China Launches First Module Of New Space Station

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China has launched the first module of its new space station, a milestone in Beijing’s ambitious plan to place a permanent human presence in space.

The Tianhe or “Heavenly Harmony” unmanned core module, containing living quarters for three crew, was launched from Wenchang in China’s Hainan province on a Long-March 5B rocket on Thursday.

The space station is expected to become fully operational in 2022 after about 10 missions to bring up more parts and assemble them in orbit.

Billions of dollars have been poured into space exploration as China seeks to assert its rising global stature and growing technological might, following in the footsteps of the US and Russia.

China’s space program has also recently brought back the first new lunar samples in more than 40 years and expects to land a probe and rover on the surface of Mars later next month.

The space program is a source of huge national pride, and Premier Li Keqiang and other top civilian and military leaders watched the launch live from the control center in Beijing.

Live footage from state broadcaster CCTV showed space programme employees cheering as the rocket powered its way through the atmosphere billowing flames from the launch site.

Minutes after the launch, the fairing opened to expose the Tianhe atop the the core stage of the rocket, with the characters for “China Manned Space” emblazoned on its exterior. Soon after, it separated from the rocket, which will orbit for about a week before falling to Earth.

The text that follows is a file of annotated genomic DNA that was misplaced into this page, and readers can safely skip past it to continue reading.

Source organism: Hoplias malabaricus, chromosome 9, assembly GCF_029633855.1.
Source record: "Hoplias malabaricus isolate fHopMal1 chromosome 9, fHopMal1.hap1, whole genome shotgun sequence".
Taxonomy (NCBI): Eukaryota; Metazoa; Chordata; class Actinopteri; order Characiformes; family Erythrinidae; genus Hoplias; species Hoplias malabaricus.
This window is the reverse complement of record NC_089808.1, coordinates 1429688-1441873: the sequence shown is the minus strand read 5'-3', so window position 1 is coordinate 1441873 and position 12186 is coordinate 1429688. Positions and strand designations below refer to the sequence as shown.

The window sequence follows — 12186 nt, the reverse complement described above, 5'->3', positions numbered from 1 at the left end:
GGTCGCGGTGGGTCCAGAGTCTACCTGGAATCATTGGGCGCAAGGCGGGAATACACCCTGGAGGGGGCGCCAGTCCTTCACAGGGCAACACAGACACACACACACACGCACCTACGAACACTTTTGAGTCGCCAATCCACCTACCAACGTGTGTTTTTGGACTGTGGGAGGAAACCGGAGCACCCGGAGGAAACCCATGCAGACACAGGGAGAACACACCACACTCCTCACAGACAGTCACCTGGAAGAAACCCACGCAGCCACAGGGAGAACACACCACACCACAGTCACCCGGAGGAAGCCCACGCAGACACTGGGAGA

Once completed, the Chinese space station is expected to remain in low Earth orbit at between 400 and 450 kilometres above Earth for 15 years.

At least 12 astronauts are training to fly to and live in the station, including veterans of previous flights, newcomers and women, with the first crewed mission, Shenzhou-12, expected to be launched by June.

When completed by late 2022, the t-shaped Chinese Space Station is expected to weigh about 66 tons, considerably smaller than the International Space Station, which launched its first module in 1998 and will weigh about 450 tons.

Tianhe will have a docking port and will also be able to connect with a powerful Chinese space satellite. Theoretically, it could be expanded to as many as six modules.

While China does not plan to use its space station for international cooperation on the scale of the ISS, Beijing has said it is open to foreign collaboration without giving details of the scope of that cooperation.

The country has come a long way since its first satellite in 1970.

It put the first Chinese “taikonaut” in space in 2003 and sent a probe in to Mars’ orbit earlier this year.

China launched the Tiangong-1 lab, its first prototype module intended to lay the groundwork for the permanent station, in September 2011.